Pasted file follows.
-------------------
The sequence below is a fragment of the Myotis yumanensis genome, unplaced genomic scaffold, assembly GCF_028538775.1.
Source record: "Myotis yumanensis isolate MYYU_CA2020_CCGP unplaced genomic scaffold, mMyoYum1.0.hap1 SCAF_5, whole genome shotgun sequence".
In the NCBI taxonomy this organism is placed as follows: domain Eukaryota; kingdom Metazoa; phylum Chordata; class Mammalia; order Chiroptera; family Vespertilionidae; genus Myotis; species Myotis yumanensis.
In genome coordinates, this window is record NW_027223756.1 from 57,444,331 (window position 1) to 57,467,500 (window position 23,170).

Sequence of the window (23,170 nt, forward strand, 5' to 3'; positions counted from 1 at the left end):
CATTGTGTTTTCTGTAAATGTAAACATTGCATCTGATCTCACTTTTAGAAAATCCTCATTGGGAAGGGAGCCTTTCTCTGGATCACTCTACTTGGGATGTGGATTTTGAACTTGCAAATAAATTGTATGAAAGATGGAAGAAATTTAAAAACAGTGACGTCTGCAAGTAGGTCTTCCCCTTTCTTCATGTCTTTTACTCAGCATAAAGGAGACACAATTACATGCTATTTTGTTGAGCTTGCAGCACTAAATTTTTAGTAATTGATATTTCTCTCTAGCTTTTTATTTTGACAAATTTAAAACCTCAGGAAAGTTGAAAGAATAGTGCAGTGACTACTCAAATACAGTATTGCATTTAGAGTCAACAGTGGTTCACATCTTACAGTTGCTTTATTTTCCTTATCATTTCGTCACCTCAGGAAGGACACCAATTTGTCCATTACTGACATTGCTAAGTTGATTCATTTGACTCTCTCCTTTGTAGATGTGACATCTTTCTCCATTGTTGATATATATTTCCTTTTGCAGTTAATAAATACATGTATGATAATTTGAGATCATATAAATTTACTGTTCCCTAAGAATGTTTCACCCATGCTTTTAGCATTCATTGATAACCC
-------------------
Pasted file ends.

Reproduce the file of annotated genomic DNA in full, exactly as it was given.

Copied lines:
The sequence below is a fragment of the Myotis yumanensis genome, unplaced genomic scaffold, assembly GCF_028538775.1.
Source record: "Myotis yumanensis isolate MYYU_CA2020_CCGP unplaced genomic scaffold, mMyoYum1.0.hap1 SCAF_5, whole genome shotgun sequence".
In the NCBI taxonomy this organism is placed as follows: domain Eukaryota; kingdom Metazoa; phylum Chordata; class Mammalia; order Chiroptera; family Vespertilionidae; genus Myotis; species Myotis yumanensis.
In genome coordinates, this window is record NW_027223756.1 from 57,444,331 (window position 1) to 57,467,500 (window position 23,170).

Sequence of the window (23,170 nt, forward strand, 5' to 3'; positions counted from 1 at the left end):
CATTGTGTTTTCTGTAAATGTAAACATTGCATCTGATCTCACTTTTAGAAAATCCTCATTGGGAAGGGAGCCTTTCTCTGGATCACTCTACTTGGGATGTGGATTTTGAACTTGCAAATAAATTGTATGAAAGATGGAAGAAATTTAAAAACAGTGACGTCTGCAAGTAGGTCTTCCCCTTTCTTCATGTCTTTTACTCAGCATAAAGGAGACACAATTACATGCTATTTTGTTGAGCTTGCAGCACTAAATTTTTAGTAATTGATATTTCTCTCTAGCTTTTTATTTTGACAAATTTAAAACCTCAGGAAAGTTGAAAGAATAGTGCAGTGACTACTCAAATACAGTATTGCATTTAGAGTCAACAGTGGTTCACATCTTACAGTTGCTTTATTTTCCTTATCATTTCGTCACCTCAGGAAGGACACCAATTTGTCCATTACTGACATTGCTAAGTTGATTCATTTGACTCTCTCCTTTGTAGATGTGACATCTTTCTCCATTGTTGATATATATTTCCTTTTGCAGTTAATAAATACATGTATGATAATTTGAGATCATATAAATTTACTGTTCCCTAAGAATGTTTCACCCATGCTTTTAGCATTCATTGATAACCC